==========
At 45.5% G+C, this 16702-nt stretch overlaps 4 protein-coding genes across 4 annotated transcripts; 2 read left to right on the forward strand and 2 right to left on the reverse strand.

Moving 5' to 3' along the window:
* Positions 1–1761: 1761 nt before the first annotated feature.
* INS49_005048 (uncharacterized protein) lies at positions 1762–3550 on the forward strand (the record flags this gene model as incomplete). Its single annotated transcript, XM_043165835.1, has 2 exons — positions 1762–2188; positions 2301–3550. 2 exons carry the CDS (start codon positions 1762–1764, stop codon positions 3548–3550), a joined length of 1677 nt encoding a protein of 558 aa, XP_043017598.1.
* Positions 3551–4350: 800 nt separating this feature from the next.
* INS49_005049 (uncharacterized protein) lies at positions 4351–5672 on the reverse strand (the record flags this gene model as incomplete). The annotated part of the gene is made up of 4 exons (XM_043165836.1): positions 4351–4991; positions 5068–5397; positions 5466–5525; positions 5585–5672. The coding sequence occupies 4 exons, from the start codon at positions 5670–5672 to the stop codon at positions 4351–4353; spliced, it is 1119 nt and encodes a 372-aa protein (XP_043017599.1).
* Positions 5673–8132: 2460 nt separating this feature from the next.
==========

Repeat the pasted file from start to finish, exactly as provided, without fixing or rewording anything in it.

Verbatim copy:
At 45.5% G+C, this 16702-nt stretch overlaps 4 protein-coding genes across 4 annotated transcripts; 2 read left to right on the forward strand and 2 right to left on the reverse strand.

Moving 5' to 3' along the window:
* Positions 1–1761: 1761 nt before the first annotated feature.
* INS49_005048 (uncharacterized protein) lies at positions 1762–3550 on the forward strand (the record flags this gene model as incomplete). Its single annotated transcript, XM_043165835.1, has 2 exons — positions 1762–2188; positions 2301–3550. 2 exons carry the CDS (start codon positions 1762–1764, stop codon positions 3548–3550), a joined length of 1677 nt encoding a protein of 558 aa, XP_043017598.1.
* Positions 3551–4350: 800 nt separating this feature from the next.
* INS49_005049 (uncharacterized protein) lies at positions 4351–5672 on the reverse strand (the record flags this gene model as incomplete). The annotated part of the gene is made up of 4 exons (XM_043165836.1): positions 4351–4991; positions 5068–5397; positions 5466–5525; positions 5585–5672. The coding sequence occupies 4 exons, from the start codon at positions 5670–5672 to the stop codon at positions 4351–4353; spliced, it is 1119 nt and encodes a 372-aa protein (XP_043017599.1).
* Positions 5673–8132: 2460 nt separating this feature from the next.